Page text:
If we want to create great streets in place of these auto-dominated roadways, we must think differently about space allocation along the thoroughfare. Space allocation is a choice, and our choices have consequences. Choosing to prioritize vehicular traffic will often have negative consequences for other modes and abutting land uses. Choosing to prioritize other modes is a healthy part of great street development, but it may negatively impact vehicular mobility along the thoroughfare. This is where the street network is an extremely important consideration in great street planning and design. Choices that may constrain vehicular travel, such as road diets, lower speeds, raised medians, etc., can be offset if the surrounding street network is effectively utilized.

Road diets must consider network context. All of the streets within the regional system work together to provide mobility and access throughout the metropolitan area. Every street serves a specific function within the regional network. This is an important point to remember during the planning phases of great street development. If road diets are considered, the following questions should be addressed in evaluating its merits:

  • Does the existing road serve a major mobility function in the region?
  • If so, are their parallel streets nearby to help serve potential excess traffic demand?
  • If the parallel street system is severed/discontinuous, could improvements to the local road network mend those gaps to provide alternative route choices for excess traffic demand?
  • Is there a desire/opportunity to promote transit along the thoroughfare in order to serve excess traffic demand?
  • Is there a desire to provide good bicycle accommodations?

Grids are important for great streets. Regardless of whether a road diet is part of a great street development, the street network surrounding the respective thoroughfare is an important component to consider in the decision making process. At the dawn of the street system in America, urban areas typically developed in a "grid pattern". Over time, suburban sprawl led to non-grid development patterns in many areas, resulting in disconnected networks that rely upon select major arterial streets for the vast majority of vehicular mobility.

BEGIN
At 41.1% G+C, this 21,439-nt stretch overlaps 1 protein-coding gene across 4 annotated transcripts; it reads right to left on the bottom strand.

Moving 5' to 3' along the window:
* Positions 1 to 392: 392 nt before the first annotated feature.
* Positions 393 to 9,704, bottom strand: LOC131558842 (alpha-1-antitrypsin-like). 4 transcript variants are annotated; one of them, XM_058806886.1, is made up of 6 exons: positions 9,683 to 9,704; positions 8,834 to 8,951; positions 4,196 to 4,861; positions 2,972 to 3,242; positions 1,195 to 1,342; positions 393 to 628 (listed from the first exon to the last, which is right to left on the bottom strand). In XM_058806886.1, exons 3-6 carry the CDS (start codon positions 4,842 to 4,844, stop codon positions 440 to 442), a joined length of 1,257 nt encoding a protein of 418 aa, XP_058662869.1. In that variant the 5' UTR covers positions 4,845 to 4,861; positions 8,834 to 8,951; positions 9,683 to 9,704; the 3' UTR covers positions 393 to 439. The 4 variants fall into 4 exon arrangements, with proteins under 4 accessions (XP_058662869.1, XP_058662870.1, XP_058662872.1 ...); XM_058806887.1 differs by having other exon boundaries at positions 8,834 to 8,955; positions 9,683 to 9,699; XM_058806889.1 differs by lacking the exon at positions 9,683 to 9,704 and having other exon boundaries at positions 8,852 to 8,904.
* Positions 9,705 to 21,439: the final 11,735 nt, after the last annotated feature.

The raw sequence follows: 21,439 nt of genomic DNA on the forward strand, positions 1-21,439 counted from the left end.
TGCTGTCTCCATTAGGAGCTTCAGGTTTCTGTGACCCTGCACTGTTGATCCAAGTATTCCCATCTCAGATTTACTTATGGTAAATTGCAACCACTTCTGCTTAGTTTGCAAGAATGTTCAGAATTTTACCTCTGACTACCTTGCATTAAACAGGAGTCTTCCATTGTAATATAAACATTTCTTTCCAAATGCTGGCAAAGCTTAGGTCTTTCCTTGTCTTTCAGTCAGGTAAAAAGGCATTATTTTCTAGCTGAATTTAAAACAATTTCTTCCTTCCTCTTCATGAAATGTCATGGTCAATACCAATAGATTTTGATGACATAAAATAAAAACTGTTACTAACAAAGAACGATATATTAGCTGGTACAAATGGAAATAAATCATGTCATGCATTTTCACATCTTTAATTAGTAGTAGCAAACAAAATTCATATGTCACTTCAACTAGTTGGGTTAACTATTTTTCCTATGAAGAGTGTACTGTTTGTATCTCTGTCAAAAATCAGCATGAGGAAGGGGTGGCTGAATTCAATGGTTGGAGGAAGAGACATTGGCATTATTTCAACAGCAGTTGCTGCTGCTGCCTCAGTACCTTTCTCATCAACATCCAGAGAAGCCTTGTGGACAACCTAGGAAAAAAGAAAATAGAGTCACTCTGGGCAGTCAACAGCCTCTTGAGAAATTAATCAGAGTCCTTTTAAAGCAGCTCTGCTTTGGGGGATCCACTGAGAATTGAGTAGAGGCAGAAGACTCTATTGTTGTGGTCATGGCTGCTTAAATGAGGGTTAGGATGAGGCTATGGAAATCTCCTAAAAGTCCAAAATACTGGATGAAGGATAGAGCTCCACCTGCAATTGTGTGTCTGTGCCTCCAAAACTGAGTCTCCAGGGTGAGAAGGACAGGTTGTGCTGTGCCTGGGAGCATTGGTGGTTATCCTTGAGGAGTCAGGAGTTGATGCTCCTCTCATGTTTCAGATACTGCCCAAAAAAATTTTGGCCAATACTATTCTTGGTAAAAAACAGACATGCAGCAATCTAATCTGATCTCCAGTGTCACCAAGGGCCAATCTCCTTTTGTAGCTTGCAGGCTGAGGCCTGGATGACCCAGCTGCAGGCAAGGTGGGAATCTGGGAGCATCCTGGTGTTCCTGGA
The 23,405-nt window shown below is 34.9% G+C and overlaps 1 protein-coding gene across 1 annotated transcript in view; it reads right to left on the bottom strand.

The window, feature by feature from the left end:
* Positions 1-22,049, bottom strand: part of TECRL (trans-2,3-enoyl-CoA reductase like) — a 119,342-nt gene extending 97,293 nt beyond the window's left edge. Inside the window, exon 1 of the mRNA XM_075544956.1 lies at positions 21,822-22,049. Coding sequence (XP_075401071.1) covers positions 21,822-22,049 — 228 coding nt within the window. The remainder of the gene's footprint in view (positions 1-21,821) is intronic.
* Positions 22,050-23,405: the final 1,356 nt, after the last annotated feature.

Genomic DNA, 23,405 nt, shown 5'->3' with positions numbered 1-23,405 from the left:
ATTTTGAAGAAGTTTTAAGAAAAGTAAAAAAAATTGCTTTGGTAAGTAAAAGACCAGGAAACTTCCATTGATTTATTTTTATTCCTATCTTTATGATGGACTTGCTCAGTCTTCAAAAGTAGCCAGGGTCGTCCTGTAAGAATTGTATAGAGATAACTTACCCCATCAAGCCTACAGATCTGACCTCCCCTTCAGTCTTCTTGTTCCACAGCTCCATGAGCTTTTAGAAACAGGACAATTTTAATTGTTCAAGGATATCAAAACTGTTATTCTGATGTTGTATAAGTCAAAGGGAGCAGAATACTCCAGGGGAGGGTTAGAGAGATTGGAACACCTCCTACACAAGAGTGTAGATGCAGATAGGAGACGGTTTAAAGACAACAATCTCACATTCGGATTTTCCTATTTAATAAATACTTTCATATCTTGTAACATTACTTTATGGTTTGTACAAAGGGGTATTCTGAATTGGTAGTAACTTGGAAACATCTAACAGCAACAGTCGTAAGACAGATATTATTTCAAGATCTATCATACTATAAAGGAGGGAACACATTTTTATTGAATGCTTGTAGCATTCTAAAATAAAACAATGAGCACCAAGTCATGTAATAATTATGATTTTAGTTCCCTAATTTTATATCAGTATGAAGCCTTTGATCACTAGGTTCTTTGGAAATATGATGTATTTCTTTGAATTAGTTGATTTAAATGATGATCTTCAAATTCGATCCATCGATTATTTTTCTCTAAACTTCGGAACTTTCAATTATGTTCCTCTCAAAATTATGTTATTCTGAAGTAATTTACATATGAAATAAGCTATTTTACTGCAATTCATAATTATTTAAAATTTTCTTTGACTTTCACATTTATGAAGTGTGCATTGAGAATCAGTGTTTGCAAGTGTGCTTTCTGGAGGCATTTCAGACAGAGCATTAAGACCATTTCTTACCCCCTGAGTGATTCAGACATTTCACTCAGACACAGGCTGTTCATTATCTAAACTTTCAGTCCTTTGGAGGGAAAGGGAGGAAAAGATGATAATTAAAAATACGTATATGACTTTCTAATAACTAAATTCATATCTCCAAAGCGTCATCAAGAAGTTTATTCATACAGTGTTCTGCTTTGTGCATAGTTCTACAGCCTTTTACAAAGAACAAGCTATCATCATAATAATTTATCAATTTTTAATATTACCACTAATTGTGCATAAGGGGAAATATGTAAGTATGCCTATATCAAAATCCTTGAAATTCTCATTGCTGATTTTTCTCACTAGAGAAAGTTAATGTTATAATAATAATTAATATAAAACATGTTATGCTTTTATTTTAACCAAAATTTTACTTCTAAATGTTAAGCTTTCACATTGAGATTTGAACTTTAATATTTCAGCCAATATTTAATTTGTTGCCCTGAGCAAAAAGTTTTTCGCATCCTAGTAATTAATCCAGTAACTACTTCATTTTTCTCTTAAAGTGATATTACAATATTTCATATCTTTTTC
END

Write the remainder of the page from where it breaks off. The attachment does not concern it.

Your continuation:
Transforming these thoroughfares into great streets is a complex challenge, and it is further complicated by the lack of grid network surrounding the respective corridor. If great streets are desired in such locations, be sure to examine the surrounding street network for opportunities to improve connectivity. Sometimes it may be as simple as opening a cul-de-sac to connect with a nearby street. In other cases, more substantial links may be required; but the increased network capacity can allow us to think differently about space allocation along the thoroughfare in question. It may suddenly be reasonable to reduce vehicular capacity along the thoroughfare if network capacity can be improved through enhanced connectivity. A reduction in vehicular capacity along the thoroughfare gives us more freedom in how we choose to allocate space and prioritize other modes.